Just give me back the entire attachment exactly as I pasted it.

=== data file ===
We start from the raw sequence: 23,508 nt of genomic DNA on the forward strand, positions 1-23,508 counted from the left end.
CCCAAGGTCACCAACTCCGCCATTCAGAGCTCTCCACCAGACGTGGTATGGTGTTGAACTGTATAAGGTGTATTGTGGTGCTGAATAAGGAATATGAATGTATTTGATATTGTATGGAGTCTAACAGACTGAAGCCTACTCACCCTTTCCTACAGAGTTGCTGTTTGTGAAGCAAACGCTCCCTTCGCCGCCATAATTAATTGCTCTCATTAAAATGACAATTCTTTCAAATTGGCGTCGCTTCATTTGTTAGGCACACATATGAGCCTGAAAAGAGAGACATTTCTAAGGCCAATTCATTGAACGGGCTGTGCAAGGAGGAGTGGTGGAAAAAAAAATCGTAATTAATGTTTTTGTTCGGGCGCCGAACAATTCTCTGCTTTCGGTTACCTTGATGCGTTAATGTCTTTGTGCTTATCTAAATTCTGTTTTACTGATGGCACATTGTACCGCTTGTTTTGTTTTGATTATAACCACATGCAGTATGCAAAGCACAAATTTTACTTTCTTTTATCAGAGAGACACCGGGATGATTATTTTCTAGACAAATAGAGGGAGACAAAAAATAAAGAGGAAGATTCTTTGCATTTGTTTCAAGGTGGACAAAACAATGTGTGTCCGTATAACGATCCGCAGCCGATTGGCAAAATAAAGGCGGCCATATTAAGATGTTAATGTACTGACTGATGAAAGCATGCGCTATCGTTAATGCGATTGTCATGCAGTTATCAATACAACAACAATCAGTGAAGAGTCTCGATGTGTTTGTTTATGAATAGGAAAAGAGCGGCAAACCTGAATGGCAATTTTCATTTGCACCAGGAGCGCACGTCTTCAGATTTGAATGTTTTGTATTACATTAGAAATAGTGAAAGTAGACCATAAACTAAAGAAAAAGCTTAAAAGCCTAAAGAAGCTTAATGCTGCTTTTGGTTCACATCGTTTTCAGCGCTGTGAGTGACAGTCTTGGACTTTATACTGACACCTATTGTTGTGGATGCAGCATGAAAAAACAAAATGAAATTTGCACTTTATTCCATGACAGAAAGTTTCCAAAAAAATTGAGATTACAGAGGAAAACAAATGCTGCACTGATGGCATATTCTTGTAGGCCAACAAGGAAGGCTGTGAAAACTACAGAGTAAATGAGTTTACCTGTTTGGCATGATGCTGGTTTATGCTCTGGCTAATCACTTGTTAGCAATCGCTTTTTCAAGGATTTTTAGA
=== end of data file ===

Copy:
We start from the raw sequence: 23,508 nt of genomic DNA on the forward strand, positions 1-23,508 counted from the left end.
CCCAAGGTCACCAACTCCGCCATTCAGAGCTCTCCACCAGACGTGGTATGGTGTTGAACTGTATAAGGTGTATTGTGGTGCTGAATAAGGAATATGAATGTATTTGATATTGTATGGAGTCTAACAGACTGAAGCCTACTCACCCTTTCCTACAGAGTTGCTGTTTGTGAAGCAAACGCTCCCTTCGCCGCCATAATTAATTGCTCTCATTAAAATGACAATTCTTTCAAATTGGCGTCGCTTCATTTGTTAGGCACACATATGAGCCTGAAAAGAGAGACATTTCTAAGGCCAATTCATTGAACGGGCTGTGCAAGGAGGAGTGGTGGAAAAAAAAATCGTAATTAATGTTTTTGTTCGGGCGCCGAACAATTCTCTGCTTTCGGTTACCTTGATGCGTTAATGTCTTTGTGCTTATCTAAATTCTGTTTTACTGATGGCACATTGTACCGCTTGTTTTGTTTTGATTATAACCACATGCAGTATGCAAAGCACAAATTTTACTTTCTTTTATCAGAGAGACACCGGGATGATTATTTTCTAGACAAATAGAGGGAGACAAAAAATAAAGAGGAAGATTCTTTGCATTTGTTTCAAGGTGGACAAAACAATGTGTGTCCGTATAACGATCCGCAGCCGATTGGCAAAATAAAGGCGGCCATATTAAGATGTTAATGTACTGACTGATGAAAGCATGCGCTATCGTTAATGCGATTGTCATGCAGTTATCAATACAACAACAATCAGTGAAGAGTCTCGATGTGTTTGTTTATGAATAGGAAAAGAGCGGCAAACCTGAATGGCAATTTTCATTTGCACCAGGAGCGCACGTCTTCAGATTTGAATGTTTTGTATTACATTAGAAATAGTGAAAGTAGACCATAAACTAAAGAAAAAGCTTAAAAGCCTAAAGAAGCTTAATGCTGCTTTTGGTTCACATCGTTTTCAGCGCTGTGAGTGACAGTCTTGGACTTTATACTGACACCTATTGTTGTGGATGCAGCATGAAAAAACAAAATGAAATTTGCACTTTATTCCATGACAGAAAGTTTCCAAAAAAATTGAGATTACAGAGGAAAACAAATGCTGCACTGATGGCATATTCTTGTAGGCCAACAAGGAAGGCTGTGAAAACTACAGAGTAAATGAGTTTACCTGTTTGGCATGATGCTGGTTTATGCTCTGGCTAATCACTTGTTAGCAATCGCTTTTTCAAGGATTTTTAGA